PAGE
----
Geothermal Heating and Cooling – in English!

Neal Smith Care for the Earth, LEED Certified Building Leave a Comment

The new monastery building will be “green.” It will utilize “geothermal heating & cooling.” So, in simple English, “How does that work?”

By definition, geothermal is “heat from the earth” and in the case of the new monastery building it is also “cooling from the earth.” Three hundred feet below the site of the new building there is a constant temperature year round of about 51 degrees Fahrenheit. This temperature is warmer than the colder winter day air temperature and colder than the summer day air temperature. Simply stated, logic says we should be able to use the earth’s heat in the winter and cooling in the summer to moderate the temperature within the building. And that is exactly what we mean by “geothermal heating and cooling.”

In practice, things get quite a bit more complicated! When planning for the new monastery began, we hoped we could use Lost Lake, the 10,000 year old glacial lake on the property, as a source of heating and cooling. Early on, we learned that the lake was not deep enough or large enough in volume to provide a consistent heating and cooling source anywhere near 51 degrees year round.

Instead, we had to consider alternative ways to take advantage of the earth’s natural heating and cooling system. Late last summer we drilled a test well near the site where Benedict House used to stand, with the financial assistance of a grant from Focus on Energy. That test well was studied over the course of a few weeks to make sure it maintained the appropriate temperature to serve as a heating & cooling source. The test was successful!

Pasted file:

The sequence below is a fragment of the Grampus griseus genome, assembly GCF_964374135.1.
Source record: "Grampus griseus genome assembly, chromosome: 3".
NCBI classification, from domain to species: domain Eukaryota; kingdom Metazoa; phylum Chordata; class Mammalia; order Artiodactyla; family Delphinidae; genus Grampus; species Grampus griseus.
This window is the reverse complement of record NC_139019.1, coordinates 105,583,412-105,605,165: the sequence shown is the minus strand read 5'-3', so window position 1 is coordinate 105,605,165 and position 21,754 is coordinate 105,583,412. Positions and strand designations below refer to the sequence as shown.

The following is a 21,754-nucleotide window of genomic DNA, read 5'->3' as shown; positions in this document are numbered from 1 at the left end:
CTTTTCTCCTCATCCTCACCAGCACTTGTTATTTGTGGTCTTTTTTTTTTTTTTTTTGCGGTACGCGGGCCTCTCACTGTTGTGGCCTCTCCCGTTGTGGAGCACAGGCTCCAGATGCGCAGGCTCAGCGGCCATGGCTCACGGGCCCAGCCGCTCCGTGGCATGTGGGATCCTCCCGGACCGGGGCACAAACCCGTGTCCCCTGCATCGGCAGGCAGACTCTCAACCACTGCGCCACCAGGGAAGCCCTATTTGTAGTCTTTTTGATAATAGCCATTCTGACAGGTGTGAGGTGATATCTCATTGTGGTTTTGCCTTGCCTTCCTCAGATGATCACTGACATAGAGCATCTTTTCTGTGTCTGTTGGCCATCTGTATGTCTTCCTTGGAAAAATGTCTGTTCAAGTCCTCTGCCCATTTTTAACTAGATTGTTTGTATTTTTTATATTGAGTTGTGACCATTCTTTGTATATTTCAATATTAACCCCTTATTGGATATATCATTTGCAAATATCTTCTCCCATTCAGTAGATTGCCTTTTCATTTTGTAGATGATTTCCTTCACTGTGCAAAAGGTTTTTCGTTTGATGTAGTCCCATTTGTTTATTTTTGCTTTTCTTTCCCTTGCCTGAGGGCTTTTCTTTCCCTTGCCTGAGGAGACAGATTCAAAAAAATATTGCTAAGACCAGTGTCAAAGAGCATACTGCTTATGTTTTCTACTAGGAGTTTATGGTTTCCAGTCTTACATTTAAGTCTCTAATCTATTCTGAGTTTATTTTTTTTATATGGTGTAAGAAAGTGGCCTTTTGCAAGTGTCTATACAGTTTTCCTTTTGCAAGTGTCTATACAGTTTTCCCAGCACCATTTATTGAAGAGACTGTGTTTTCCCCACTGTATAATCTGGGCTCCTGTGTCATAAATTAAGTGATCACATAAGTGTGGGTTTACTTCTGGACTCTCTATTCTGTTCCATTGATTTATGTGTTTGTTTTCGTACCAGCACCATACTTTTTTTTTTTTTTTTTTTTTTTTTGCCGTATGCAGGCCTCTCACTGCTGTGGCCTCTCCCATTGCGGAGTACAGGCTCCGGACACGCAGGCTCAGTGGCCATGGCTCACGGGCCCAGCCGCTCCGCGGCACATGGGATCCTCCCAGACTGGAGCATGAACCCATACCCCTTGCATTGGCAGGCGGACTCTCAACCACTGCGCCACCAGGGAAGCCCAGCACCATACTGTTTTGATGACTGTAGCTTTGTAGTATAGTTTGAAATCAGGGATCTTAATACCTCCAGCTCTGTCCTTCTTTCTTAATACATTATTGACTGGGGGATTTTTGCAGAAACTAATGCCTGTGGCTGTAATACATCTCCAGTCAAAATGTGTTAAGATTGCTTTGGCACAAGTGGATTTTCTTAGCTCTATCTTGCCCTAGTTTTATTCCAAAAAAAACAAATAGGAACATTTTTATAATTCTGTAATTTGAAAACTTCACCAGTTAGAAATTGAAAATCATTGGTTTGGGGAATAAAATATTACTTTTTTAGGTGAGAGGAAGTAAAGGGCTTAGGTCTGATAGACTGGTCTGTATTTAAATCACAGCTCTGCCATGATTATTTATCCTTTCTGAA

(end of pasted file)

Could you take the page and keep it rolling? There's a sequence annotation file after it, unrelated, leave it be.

The next step in the process was to do a computer modeling of the new building, where it would stand and the direction it would face, to compute the expected and maximum heating and cooling needs. From that modeling, the engineers were able to determine the size of the heat pumps needed and the therms of heating and cooling required to serve the building. That information gave them the input necessary to compute the number of wells that would be needed. In our case it is 39 wells, all 300 feet deep, located under the new parking area.

In case you’re wondering, we are not going to pump water out of the wells and deplete the ground water. The way the system works is that fluid circulates continuously from the heat pumps to the wells (flowing up and down the wells) until it is at the correct temperature to be used for heating or cooling. The heat pumps then provide the required heating and cooling in the building. No natural gas or other heating fuel is ever needed. And that is good for mother earth!

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